Ultimately, the waters destroyed more than 4,000 buildings.
Afterward, the Dutch - realizing that the disaster could have been much worse, since half the country, including Amsterdam and Rotterdam, lies below sea level - vowed never again.
After all, as Tjalle de Haan, a Dutch public works official, put it in an interview last week, "Here, if something goes wrong, 10 million people can be threatened."
So at a cost of some $8 billion over a quarter century, the nation erected a futuristic system of coastal defenses that is admired around the world today as one of the best barriers against the sea's fury - one that could withstand the kind of storm that happens only once in 10,000 years."
Why are the Europeans so much more forward thinking about the inevtiable cyclical natural disasters than we in the United States are?
London has built floodgates on the Thames River. Venice is doing the same on the Adriatic.
Japan is erecting superlevees. Even Bangladesh has built concrete shelters on stilts as emergency havens for flood victims.
Experts in the United States say the foreign projects are worth studying for inspiration about how to rebuild New Orleans once the deadly waters of Hurricane Katrina recede into history.
"They have something to teach us," said George Z. Voyiadjis, head of civil and environmental engineering at Louisiana State University. "We should capitalize on them for building the future here."
The Dutch erected a kind of forward defensive shield, drastically reducing the amount of vulnerable coastline. Mr. de Haan, director of the water branch of the Road and Hydraulic Engineering Institute of the Dutch Ministry of Transport, Public Works and Water Management, said the project had the effect of shortening the coast by more than 400 miles.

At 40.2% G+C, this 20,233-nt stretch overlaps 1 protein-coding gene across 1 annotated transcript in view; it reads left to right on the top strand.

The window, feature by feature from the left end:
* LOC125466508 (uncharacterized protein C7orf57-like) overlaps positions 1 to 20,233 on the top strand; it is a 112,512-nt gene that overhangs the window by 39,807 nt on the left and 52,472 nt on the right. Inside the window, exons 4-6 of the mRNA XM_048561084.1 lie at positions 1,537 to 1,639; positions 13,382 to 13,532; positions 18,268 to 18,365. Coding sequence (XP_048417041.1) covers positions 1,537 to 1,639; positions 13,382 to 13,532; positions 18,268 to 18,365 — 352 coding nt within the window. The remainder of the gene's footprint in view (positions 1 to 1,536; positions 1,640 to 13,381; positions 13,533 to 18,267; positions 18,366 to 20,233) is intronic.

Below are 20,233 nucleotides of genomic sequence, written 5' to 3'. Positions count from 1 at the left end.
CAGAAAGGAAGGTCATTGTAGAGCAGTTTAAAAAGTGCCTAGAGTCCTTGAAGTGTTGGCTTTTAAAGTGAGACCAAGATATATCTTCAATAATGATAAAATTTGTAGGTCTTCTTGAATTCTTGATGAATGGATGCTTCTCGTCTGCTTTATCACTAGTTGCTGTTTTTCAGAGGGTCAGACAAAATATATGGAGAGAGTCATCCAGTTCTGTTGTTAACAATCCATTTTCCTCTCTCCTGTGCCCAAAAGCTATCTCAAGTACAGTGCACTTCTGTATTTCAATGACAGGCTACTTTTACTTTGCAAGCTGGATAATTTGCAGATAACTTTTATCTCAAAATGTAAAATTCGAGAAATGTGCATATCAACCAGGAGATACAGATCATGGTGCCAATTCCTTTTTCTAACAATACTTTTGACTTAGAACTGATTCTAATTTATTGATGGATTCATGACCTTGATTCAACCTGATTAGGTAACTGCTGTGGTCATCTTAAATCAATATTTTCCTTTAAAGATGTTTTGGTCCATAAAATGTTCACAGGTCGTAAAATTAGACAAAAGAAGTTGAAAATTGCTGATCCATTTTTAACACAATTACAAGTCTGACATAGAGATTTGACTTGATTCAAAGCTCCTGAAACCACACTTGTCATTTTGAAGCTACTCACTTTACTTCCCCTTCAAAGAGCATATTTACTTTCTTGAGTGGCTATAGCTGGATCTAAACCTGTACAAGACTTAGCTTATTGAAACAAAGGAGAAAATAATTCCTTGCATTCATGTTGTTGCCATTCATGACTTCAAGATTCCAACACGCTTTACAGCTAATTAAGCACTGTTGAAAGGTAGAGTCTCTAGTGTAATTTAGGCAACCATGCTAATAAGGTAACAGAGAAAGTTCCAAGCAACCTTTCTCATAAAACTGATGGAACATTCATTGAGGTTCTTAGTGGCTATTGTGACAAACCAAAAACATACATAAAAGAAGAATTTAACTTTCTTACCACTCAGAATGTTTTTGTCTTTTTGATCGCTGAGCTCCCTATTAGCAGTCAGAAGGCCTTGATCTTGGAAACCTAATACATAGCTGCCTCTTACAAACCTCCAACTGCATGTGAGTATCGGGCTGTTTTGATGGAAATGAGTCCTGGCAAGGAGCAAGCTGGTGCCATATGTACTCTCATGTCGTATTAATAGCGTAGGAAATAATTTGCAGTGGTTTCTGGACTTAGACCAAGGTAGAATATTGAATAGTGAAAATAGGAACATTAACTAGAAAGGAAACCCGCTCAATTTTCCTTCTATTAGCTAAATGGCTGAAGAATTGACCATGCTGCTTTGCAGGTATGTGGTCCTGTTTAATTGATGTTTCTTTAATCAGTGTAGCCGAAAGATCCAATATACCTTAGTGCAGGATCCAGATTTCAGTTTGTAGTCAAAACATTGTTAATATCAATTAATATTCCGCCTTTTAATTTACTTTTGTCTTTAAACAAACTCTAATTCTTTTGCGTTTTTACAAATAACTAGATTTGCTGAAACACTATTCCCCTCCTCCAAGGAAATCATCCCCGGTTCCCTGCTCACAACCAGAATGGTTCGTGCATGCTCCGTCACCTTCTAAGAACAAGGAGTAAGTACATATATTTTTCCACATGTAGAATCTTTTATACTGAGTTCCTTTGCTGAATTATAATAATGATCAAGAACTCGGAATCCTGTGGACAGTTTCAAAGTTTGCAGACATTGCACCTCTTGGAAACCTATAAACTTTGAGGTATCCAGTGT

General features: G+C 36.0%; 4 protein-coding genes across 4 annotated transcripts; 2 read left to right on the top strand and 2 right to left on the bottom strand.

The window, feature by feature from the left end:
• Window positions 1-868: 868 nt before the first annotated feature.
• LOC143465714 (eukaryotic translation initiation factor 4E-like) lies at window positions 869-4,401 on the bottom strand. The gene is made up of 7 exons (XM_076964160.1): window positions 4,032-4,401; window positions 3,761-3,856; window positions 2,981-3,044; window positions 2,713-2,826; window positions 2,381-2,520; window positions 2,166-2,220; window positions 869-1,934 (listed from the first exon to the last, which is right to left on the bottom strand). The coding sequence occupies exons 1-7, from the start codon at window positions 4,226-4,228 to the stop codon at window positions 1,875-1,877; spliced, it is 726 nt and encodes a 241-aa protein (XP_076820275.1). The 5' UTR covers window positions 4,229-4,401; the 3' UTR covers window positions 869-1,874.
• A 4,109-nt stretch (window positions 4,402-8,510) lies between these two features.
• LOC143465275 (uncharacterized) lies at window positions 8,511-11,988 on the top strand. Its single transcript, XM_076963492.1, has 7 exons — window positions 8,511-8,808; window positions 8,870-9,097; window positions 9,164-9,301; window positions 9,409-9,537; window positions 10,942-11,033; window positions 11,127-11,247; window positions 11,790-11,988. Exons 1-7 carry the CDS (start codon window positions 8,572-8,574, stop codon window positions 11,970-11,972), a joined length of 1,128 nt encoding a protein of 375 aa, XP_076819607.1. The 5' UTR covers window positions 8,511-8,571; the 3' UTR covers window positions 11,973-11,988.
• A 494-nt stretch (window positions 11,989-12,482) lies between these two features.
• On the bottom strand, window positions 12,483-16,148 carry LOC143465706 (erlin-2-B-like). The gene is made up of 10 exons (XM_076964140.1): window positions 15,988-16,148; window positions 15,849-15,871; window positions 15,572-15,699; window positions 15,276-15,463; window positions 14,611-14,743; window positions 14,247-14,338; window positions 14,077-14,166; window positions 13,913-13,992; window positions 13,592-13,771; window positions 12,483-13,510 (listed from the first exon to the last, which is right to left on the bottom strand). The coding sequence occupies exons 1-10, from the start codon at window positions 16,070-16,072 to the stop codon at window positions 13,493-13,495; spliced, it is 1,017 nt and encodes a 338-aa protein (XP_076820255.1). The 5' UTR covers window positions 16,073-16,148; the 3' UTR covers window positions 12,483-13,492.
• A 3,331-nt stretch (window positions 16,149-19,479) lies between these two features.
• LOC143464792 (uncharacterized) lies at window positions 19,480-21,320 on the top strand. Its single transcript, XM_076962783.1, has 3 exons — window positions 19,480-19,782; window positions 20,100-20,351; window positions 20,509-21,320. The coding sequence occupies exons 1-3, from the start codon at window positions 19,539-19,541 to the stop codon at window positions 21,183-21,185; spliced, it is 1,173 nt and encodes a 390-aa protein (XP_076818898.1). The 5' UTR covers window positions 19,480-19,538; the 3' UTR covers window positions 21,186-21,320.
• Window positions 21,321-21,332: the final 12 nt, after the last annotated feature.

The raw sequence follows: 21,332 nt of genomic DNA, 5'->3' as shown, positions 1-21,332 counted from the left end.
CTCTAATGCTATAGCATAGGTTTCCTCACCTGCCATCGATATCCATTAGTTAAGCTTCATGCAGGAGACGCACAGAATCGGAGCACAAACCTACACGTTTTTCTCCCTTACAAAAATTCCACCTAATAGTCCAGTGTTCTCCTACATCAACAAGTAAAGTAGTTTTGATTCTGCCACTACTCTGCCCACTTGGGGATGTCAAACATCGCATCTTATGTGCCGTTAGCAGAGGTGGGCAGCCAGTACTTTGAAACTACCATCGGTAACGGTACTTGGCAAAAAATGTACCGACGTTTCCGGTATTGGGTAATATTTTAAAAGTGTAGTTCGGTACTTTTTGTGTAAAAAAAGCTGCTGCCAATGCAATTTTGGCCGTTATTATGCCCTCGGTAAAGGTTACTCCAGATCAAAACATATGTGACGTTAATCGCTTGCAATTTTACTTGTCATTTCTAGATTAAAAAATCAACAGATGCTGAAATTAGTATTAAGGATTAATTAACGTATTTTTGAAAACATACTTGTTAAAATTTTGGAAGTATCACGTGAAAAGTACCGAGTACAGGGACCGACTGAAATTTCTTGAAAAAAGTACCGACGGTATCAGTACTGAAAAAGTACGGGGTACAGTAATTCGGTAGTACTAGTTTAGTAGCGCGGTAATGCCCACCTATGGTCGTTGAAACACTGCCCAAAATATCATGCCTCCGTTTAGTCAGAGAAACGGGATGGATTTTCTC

For New Orleans, experts say, a similar forward defense would seal off Lake Pontchartrain from the Gulf of Mexico. That step would eliminate a major conduit by which hurricanes drive storm surges to the city's edge - or, as in the case of Katrina, through the barriers.
The Dutch also increased the height of their dikes, which now loom as much as 40 feet above the churning sea. (In New Orleans, the tallest flood walls are about half that size.) The government also erected vast complexes of floodgates that close when the weather turns violent but remain open at other times, so saltwater can flow into estuaries, preserving their ecosystems and the livelihoods that depend on them.
The Netherlands maintains large teams of inspectors and maintenance crews that safeguard the sprawling complex, which is known as Delta Works. The annual maintenance bill is about $500 million. "It's not cheap," Mr. de Haan said. "But it's not so much in relation to the gross national product. So it's a kind of insurance."